Don’t Tell Me to Stop Crying

I’ve noticed that in the moments when my eyes are full of tears that haven’t yet spilled, the world looks different.  Everything vibrates and blurs together, the light sparkles, the colors sear.  I like to live in this place when I happen upon it.

On more than one occasion I’ve cried so hard and for so long that my lips have swollen to numbness.

On feeling better after crying: 

Sometimes I do, more often I don’t

Because it gives me a horrible headache

But then it also gives me release

When I look for books about crying, why are nearly all of them for kids?

I’ll never forget the first time I saw my dad cry.  Same with my mom.

I was pretty young.  She was in the laundry room, and I walked past the doorway and saw her there. Likely I turned right around and went back into the house.  

Sometimes witnessing someone cry feels like an intrusion. Sometimes it feels like an opportunity for trust.  

I grew up painfully shy and easily embarrassed, and whenever this happened my face would ignite and turn tomato-red, my eyes filling with tears. I did everything in my power to ensure they wouldn’t spill over.

Now I sometimes find myself desperate for the time, the space to cry, only to be left empty-handed.  

Each time I start seeing a new therapist, I tell them that “I’m fine—I just cry a lot” as I cry through every session. I wonder what they think of that. And I wonder why I can’t seem to stop.

Perhaps when we cry, we’re trying to remind ourselves of the love and care we received as infants, if we were so lucky. Sometimes in yoga we come into fetal position after savasana, and that always makes me want to cry a little. And there I cry because, reminded of my vulnerability, of my worthiness of love, I recognize how horribly I treat myself.

Making music requires such vulnerability that I would often cry during elementary piano lessons, and sometimes during voice lessons in college. Not because I felt the music so deeply but because I so desperately wanted it to be good, to be right. I was so ashamed to cry during a freshman lesson with a GTA that I told her there was something in my eye, while I was continuously unable to sing because of the wavering in my throat that always accompanies tears.

Later in college my music colleagues remarked that I knew how to make people cry with my performances. It wasn’t for show—after all, I knew the feeling so well, and I would often end up crying, too. Eventually I learned how to cry and sing at the same time.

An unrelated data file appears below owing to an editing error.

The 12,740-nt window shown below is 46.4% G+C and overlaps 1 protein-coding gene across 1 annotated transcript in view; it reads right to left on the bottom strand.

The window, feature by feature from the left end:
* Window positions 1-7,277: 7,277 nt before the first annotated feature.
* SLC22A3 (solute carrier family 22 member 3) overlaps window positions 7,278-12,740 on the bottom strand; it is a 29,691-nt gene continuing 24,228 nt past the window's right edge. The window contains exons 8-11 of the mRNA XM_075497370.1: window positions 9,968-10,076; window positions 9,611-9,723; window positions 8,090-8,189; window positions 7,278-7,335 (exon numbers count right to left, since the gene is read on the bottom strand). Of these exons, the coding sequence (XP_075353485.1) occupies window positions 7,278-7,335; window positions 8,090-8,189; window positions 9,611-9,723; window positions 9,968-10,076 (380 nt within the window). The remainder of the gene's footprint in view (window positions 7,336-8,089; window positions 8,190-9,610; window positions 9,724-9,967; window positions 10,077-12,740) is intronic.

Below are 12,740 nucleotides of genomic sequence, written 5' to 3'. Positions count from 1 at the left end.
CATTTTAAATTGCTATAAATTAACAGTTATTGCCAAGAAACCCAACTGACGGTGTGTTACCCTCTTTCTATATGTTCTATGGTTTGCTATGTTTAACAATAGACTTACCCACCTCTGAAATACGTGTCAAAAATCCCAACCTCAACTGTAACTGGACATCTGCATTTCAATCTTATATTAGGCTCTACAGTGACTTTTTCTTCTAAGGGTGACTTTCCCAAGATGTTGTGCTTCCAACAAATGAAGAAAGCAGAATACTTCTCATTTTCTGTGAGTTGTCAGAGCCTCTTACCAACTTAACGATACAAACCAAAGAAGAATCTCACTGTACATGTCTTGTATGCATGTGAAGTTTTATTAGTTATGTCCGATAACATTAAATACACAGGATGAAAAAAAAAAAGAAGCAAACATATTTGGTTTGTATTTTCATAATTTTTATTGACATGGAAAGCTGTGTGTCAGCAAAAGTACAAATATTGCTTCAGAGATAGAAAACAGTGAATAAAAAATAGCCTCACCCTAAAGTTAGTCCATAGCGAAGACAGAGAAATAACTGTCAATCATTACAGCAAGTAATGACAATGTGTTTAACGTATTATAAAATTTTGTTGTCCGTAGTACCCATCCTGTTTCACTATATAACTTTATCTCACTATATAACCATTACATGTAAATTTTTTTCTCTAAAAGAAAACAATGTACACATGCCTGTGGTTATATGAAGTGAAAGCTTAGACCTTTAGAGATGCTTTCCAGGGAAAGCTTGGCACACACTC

I do love it when books make me cry. And music. And art.

I’d like to highlight three books about tears and crying—two of which I’ve read and loved, and the last of which I look forward to reading upon its October release date. 

The Crying Book

I give full credit to this book for my modern pro-crying philosophy.  Here’s my review from when I read it last fall: 

When, where, why do we cry? How is it that some are predisposed to cry little and others to weep endlessly? Why does it so often feel shameful? When does it relieve us, does it trap us in depression? Peaceful and powerful, The Crying Book is a poetic examination of the art of weeping. Poet Heather Christle meditates on tears, grief, in a graceful mourning song held together by personal experiences, scientific insight, and her most beloved—poetry. In the face of great loss, Christle’s account is crystalline and mystical, a necessary embrace for the bereaved, a validating manifesto to the tearful.

Why Do We Cry?

I’ve fallen in love with this picture book.  It gorgeously illustrates many of the different reasons why people cry, with touching symbolism throughout, and even includes facts and activities about tears at the end.


I’m looking forward to reading this book, which is set to be released this October.  The phrase “white tears” can refer to the tears that white women shed to incriminate Black folx, or in a broader sense, it pokes fun at those who take offense when their white privilege is threatened.  This book details how white feminism has oppressed women of color through historical and modern day examples.

-Mary Wahlmeier Bracciano is a Youth Services Assistant at Lawrence Public Library.